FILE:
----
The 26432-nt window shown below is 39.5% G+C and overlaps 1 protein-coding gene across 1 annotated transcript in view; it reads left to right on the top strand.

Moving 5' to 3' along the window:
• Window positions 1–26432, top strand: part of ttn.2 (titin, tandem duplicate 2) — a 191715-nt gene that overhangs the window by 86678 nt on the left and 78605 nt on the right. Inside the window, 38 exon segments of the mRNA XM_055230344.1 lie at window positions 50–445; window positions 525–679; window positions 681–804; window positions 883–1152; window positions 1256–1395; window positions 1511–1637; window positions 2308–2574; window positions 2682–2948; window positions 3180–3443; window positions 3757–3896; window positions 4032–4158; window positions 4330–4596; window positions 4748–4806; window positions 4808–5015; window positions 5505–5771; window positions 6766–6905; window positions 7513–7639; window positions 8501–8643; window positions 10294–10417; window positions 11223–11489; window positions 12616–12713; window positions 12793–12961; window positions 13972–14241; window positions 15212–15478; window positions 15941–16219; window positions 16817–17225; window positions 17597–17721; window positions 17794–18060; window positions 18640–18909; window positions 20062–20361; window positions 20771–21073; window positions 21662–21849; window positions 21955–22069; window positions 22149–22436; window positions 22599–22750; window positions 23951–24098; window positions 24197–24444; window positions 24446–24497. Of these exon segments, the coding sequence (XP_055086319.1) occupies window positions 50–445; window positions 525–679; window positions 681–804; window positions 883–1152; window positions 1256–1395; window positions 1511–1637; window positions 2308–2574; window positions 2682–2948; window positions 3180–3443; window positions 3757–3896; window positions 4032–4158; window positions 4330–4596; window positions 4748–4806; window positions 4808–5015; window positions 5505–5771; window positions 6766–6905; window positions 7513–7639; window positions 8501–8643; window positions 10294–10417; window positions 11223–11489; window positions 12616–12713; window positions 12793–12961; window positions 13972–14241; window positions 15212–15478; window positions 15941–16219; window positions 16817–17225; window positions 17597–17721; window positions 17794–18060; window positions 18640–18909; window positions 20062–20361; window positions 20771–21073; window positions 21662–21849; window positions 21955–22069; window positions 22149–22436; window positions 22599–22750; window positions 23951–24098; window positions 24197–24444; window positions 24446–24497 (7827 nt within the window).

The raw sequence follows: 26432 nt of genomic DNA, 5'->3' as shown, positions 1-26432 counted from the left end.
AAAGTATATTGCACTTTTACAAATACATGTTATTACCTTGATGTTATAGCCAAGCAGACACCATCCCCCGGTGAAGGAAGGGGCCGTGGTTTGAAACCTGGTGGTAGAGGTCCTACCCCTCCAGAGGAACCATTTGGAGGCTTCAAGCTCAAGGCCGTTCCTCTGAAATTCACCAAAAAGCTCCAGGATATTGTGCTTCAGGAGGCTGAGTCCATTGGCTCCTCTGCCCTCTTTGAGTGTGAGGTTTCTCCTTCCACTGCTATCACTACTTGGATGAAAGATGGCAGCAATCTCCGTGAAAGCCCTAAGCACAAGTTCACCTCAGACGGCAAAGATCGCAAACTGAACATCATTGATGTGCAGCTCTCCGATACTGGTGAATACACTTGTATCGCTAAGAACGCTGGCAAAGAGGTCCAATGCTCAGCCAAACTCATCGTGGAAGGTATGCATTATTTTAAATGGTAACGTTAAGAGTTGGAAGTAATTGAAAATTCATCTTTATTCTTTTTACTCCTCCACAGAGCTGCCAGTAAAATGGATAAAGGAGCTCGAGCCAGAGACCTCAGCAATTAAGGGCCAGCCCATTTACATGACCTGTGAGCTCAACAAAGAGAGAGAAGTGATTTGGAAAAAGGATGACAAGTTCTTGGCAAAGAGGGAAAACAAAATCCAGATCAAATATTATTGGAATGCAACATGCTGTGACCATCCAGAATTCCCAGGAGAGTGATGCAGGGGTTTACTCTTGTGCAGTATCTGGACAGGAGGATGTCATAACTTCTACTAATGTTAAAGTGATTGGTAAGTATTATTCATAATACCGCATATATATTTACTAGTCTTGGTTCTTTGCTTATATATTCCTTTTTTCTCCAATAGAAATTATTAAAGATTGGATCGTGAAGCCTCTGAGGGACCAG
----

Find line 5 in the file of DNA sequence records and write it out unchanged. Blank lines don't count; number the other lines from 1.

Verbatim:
AAAGTATATTGCACTTTTACAAATACATGTTATTACCTTGATGTTATAGCCAAGCAGACACCATCCCCCGGTGAAGGAAGGGGCCGTGGTTTGAAACCTGGTGGTAGAGGTCCTACCCCTCCAGAGGAACCATTTGGAGGCTTCAAGCTCAAGGCCGTTCCTCTGAAATTCACCAAAAAGCTCCAGGATATTGTGCTTCAGGAGGCTGAGTCCATTGGCTCCTCTGCCCTCTTTGAGTGTGAGGTTTCTCCTTCCACTGCTATCACTACTTGGATGAAAGATGGCAGCAATCTCCGTGAAAGCCCTAAGCACAAGTTCACCTCAGACGGCAAAGATCGCAAACTGAACATCATTGATGTGCAGCTCTCCGATACTGGTGAATACACTTGTATCGCTAAGAACGCTGGCAAAGAGGTCCAATGCTCAGCCAAACTCATCGTGGAAGGTATGCATTATTTTAAATGGTAACGTTAAGAGTTGGAAGTAATTGAAAATTCATCTTTATTCTTTTTACTCCTCCACAGAGCTGCCAGTAAAATGGATAAAGGAGCTCGAGCCAGAGACCTCAGCAATTAAGGGCCAGCCCATTTACATGACCTGTGAGCTCAACAAAGAGAGAGAAGTGATTTGGAAAAAGGATGACAAGTTCTTGGCAAAGAGGGAAAACAAAATCCAGATCAAATATTATTGGAATGCAACATGCTGTGACCATCCAGAATTCCCAGGAGAGTGATGCAGGGGTTTACTCTTGTGCAGTATCTGGACAGGAGGATGTCATAACTTCTACTAATGTTAAAGTGATTGGTAAGTATTATTCATAATACCGCATATATATTTACTAGTCTTGGTTCTTTGCTTATATATTCCTTTTTTCTCCAATAGAAATTATTAAAGATTGGATCGTGAAGCCTCTGAGGGACCAG